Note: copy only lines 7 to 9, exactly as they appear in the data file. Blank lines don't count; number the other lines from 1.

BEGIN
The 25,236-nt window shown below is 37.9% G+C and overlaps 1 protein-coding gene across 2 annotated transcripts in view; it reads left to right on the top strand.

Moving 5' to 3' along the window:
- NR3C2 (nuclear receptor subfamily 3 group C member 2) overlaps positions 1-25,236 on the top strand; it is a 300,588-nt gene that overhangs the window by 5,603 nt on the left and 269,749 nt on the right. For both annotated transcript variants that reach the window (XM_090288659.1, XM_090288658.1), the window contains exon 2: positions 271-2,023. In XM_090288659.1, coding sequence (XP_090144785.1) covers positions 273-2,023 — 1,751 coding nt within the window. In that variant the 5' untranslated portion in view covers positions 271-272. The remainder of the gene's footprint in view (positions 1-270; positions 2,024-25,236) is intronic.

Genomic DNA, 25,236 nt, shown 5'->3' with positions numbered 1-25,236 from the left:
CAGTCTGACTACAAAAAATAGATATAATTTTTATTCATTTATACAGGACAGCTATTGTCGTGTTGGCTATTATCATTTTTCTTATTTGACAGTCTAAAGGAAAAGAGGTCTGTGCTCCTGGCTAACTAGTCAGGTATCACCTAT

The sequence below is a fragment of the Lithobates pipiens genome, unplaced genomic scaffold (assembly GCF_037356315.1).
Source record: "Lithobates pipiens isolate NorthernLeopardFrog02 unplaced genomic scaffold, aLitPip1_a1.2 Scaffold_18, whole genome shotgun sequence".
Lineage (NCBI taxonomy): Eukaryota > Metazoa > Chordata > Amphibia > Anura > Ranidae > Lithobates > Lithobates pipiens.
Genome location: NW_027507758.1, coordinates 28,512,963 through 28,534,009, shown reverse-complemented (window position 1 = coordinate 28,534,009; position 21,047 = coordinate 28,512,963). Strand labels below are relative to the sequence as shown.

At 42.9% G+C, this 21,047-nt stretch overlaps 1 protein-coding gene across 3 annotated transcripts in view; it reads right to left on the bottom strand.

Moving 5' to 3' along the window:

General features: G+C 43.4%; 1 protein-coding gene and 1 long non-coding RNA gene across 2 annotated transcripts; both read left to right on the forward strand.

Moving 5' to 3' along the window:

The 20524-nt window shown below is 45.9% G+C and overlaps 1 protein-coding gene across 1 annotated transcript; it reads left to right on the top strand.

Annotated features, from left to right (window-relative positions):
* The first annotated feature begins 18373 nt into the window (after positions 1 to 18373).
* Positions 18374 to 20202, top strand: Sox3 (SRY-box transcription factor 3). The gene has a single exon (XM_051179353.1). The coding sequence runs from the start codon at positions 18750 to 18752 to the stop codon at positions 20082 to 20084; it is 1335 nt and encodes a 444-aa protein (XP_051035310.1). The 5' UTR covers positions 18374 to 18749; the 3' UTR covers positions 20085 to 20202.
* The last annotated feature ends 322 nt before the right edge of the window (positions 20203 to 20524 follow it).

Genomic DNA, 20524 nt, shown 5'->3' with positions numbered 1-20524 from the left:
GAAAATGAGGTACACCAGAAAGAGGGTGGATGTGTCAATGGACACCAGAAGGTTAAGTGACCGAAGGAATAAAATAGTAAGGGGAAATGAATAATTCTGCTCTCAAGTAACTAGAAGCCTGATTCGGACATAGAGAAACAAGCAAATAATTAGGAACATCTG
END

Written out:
Source record: "Lithobates pipiens isolate NorthernLeopardFrog02 unplaced genomic scaffold, aLitPip1_a1.2 Scaffold_18, whole genome shotgun sequence".
Lineage (NCBI taxonomy): Eukaryota > Metazoa > Chordata > Amphibia > Anura > Ranidae > Lithobates > Lithobates pipiens.
Genome location: NW_027507758.1, coordinates 28,512,963 through 28,534,009, shown reverse-complemented (window position 1 = coordinate 28,534,009; position 21,047 = coordinate 28,512,963). Strand labels below are relative to the sequence as shown.